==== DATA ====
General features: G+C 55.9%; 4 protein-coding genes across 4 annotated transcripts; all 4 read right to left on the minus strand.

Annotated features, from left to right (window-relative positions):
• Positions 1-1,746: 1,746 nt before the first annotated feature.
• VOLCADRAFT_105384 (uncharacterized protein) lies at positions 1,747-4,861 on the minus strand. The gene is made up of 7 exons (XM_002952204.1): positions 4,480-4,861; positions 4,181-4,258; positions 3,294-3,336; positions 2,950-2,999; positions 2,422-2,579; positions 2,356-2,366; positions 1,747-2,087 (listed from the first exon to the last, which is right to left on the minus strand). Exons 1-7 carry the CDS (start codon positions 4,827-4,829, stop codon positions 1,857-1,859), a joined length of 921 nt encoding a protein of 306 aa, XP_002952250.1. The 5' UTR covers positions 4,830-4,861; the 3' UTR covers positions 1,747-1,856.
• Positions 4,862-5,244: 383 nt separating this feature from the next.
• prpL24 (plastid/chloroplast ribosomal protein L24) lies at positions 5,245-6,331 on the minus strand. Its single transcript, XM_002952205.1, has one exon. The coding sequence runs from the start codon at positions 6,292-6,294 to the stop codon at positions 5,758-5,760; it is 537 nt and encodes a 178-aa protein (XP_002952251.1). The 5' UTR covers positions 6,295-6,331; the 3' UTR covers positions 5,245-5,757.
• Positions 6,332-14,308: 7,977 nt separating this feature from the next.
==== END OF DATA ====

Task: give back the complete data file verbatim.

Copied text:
General features: G+C 55.9%; 4 protein-coding genes across 4 annotated transcripts; all 4 read right to left on the minus strand.

Annotated features, from left to right (window-relative positions):
• Positions 1-1,746: 1,746 nt before the first annotated feature.
• VOLCADRAFT_105384 (uncharacterized protein) lies at positions 1,747-4,861 on the minus strand. The gene is made up of 7 exons (XM_002952204.1): positions 4,480-4,861; positions 4,181-4,258; positions 3,294-3,336; positions 2,950-2,999; positions 2,422-2,579; positions 2,356-2,366; positions 1,747-2,087 (listed from the first exon to the last, which is right to left on the minus strand). Exons 1-7 carry the CDS (start codon positions 4,827-4,829, stop codon positions 1,857-1,859), a joined length of 921 nt encoding a protein of 306 aa, XP_002952250.1. The 5' UTR covers positions 4,830-4,861; the 3' UTR covers positions 1,747-1,856.
• Positions 4,862-5,244: 383 nt separating this feature from the next.
• prpL24 (plastid/chloroplast ribosomal protein L24) lies at positions 5,245-6,331 on the minus strand. Its single transcript, XM_002952205.1, has one exon. The coding sequence runs from the start codon at positions 6,292-6,294 to the stop codon at positions 5,758-5,760; it is 537 nt and encodes a 178-aa protein (XP_002952251.1). The 5' UTR covers positions 6,295-6,331; the 3' UTR covers positions 5,245-5,757.
• Positions 6,332-14,308: 7,977 nt separating this feature from the next.